Once you know where you’re going, the best way to save on housing and food is to rent a house or condo with a kitchen. You get way more space for your money compared with hotels, and you don’t have to eat out for every meal. Finally, save on activities by looking for free things to do wherever you are. (Many world-class museums, for instance, have certain hours each week when admission is free.)
7. What are some things that just aren't worth cheaping out on?
Don’t always choose the lowest-cost hotel—at least not without some serious investigation to make sure the rooms are nice and the neighborhood is safe. Spending your nights worrying about your security, wondering whether the room is infested with bedbugs, or hoping the spring-breakers down the hall will stop partying can ruin your vacation. Even if you’re on a tight budget, look at nicer hotels before you book. They often run specials (buy two nights, get one free). Sign up for the company’s e-mail alerts so you won’t miss the chance to jump on a great deal. A clean room with a good bed in a safe neighborhood is always worth a few extra bucks.
8. Sometimes it's unavoidable to travel during peak times and holidays. Is there any way to save money even then?
Flexibility is the key to getting travel deals. Even within the confines of the school calendar, there are ways to be flexible. For example, look at flights a day before or after your preferred travel dates. Flying home on Saturday night rather than Sunday afternoon could be much cheaper. (As an added bonus, you’ll still have most of the day at your destination, but you can save the cost of the Saturdaynight hotel stay.) Be flexible about carriers too. Some of the smaller airlines offer prices that the big boys don’t, but be sure to check the details so all of your savings aren’t eaten up by baggage charges and other extra fees. You can also reduce costs (and get a cool, one-of-a-kind experience) by choosing destinations that are less tourist-focused. For example, a week in a midsize city with great museums and lots of free things to do can be much more affordable (and just as fun!) as a winter beach vacation in the islands.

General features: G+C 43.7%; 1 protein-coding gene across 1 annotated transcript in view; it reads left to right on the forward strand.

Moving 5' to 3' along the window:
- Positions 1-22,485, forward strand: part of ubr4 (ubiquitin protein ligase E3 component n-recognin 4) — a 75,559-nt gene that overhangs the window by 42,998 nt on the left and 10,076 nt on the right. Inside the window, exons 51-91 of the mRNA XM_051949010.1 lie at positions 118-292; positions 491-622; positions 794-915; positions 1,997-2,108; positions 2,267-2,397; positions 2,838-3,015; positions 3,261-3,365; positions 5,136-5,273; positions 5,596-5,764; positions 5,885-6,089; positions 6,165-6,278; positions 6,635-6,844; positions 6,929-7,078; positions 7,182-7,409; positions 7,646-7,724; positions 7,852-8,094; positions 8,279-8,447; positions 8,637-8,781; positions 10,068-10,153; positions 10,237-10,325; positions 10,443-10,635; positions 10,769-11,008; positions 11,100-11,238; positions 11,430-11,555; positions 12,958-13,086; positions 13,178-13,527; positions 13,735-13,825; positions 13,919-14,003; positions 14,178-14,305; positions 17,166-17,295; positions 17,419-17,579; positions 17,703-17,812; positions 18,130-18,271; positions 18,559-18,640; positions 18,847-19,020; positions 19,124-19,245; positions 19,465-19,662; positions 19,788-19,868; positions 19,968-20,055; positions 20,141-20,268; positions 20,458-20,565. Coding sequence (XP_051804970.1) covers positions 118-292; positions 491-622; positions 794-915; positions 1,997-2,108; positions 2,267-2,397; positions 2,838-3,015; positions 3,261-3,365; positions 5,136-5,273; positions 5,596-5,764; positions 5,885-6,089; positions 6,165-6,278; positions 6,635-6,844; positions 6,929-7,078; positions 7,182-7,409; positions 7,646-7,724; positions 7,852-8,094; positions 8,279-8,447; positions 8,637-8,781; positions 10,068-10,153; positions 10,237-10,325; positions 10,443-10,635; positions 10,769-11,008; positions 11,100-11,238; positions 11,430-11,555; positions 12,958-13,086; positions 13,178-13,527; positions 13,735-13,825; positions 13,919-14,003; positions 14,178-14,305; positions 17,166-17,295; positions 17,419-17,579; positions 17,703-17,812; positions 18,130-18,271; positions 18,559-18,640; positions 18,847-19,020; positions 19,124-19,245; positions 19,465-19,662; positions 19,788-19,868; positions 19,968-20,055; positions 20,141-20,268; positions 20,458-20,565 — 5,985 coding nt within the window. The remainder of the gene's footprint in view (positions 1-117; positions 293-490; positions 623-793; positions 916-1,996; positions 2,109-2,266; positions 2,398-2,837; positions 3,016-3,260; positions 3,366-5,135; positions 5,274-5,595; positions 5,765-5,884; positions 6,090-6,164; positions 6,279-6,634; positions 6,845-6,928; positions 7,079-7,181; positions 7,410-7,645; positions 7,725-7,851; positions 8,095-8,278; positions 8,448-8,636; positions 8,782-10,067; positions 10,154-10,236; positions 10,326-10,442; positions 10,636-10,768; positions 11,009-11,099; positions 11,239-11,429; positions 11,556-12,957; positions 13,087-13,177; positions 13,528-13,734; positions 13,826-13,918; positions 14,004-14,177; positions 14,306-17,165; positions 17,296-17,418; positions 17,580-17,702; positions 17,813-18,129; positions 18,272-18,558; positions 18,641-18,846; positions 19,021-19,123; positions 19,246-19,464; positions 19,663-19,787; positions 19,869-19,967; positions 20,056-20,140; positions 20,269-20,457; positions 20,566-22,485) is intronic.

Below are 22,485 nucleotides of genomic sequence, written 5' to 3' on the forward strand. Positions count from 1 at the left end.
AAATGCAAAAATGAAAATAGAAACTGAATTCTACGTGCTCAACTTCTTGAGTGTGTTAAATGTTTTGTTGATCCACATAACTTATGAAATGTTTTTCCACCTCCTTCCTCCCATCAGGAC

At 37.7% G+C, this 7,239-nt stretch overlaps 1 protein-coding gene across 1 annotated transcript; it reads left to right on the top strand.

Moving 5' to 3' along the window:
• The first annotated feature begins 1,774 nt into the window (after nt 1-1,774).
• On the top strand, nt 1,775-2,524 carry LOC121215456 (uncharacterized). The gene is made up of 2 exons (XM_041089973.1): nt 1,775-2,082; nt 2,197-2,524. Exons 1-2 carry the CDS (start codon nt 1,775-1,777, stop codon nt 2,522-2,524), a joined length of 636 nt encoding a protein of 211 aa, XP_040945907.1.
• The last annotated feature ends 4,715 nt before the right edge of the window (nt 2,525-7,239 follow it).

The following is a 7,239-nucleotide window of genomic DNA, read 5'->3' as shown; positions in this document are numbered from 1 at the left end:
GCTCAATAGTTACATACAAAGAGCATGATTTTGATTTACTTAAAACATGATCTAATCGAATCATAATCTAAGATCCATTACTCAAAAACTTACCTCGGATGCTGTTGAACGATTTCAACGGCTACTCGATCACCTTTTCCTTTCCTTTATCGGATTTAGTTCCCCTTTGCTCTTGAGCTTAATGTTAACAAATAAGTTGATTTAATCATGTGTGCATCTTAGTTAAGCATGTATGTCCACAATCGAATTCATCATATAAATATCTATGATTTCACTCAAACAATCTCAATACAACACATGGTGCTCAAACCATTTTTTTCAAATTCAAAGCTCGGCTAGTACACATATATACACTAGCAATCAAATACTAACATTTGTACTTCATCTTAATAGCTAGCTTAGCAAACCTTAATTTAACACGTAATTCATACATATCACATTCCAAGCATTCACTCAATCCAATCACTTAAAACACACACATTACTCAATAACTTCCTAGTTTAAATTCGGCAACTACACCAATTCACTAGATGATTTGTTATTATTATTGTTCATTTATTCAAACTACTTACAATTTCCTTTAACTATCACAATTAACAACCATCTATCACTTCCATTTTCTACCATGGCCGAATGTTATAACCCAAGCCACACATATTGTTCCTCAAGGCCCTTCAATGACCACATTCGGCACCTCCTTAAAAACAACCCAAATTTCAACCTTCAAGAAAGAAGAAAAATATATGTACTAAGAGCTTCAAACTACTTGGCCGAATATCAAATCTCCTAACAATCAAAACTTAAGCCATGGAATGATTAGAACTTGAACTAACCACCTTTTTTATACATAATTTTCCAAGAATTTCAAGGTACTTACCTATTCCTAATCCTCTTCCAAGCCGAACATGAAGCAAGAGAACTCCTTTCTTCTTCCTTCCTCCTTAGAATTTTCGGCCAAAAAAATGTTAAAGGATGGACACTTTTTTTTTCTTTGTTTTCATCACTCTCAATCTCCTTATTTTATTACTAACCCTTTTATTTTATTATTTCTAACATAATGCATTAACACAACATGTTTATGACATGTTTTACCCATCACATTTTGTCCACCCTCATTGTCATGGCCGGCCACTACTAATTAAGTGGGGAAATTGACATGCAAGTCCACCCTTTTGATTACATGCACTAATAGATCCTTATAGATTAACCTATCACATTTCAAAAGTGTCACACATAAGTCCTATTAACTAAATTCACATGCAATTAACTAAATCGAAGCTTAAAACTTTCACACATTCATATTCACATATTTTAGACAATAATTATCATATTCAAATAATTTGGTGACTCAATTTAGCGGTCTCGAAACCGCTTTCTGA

9. What should you keep in mind when booking through travel-deal sites?
These sites are great. They buy up unsold seats on planes, rooms in hotels, and vacation packages at resorts, and then they resell those at a discount. They provide amazing deals— unless there’s a problem with the booking. If, for example, you get to the hotel and the front-desk clerk can’t find your reservation even though you have a confirmation number from the site, you could be stuck. The airline, hotel, or car-rental company might not be able—or willing—to do anything to fix it.
The best way to use a discount site is to scour it for research. Once you find the best price there, go directly to the airline, hotel, or resort company, and ask them to meet that price. Chances are, they will. Then if there’s a problem or you need to make a change in your reservation—cancel your stay, change your dates, ask for an upgrade—you will be working directly with the company. If you can’t convince the company to meet the price, go ahead and book through the third party, but only after carefully reading all the fine print for hidden fees and cancellation policies.
10. How can we save on special family activities such as ziplining and snorkeling?
First, and this is very important, make sure you do the thing that you really, really want to do, even if you have to pay full price. That advice comes from my in-laws. They had always wanted to see the Albuquerque International Balloon Fiesta and ride in a hot-air balloon. They finally got to the festival, but they didn’t take the balloon ride! It seemed too expensive. To this day, my father-in-law will tell you: He doesn’t remember how much he saved by not taking that balloon ride, but he does remember the regret that he didn’t do it.
Still, there is no reason to pay full price if you don’t have to. Look for discounts on Groupon, Travelzoo, or Goldstar. Call the local tourism board or Chamber of Commerce to ask about coupons and deals. If you can’t find a discount, do it anyway. A year from now, you won’t remember how much you paid, but you will remember the joy you got from doing that thing you always wanted to do.
TravelingMom.com is an online family-travel magazine with more than 60 contributing writers from around the world. Cindy Richards, who wrote this story, is the site’s editor-in-chief.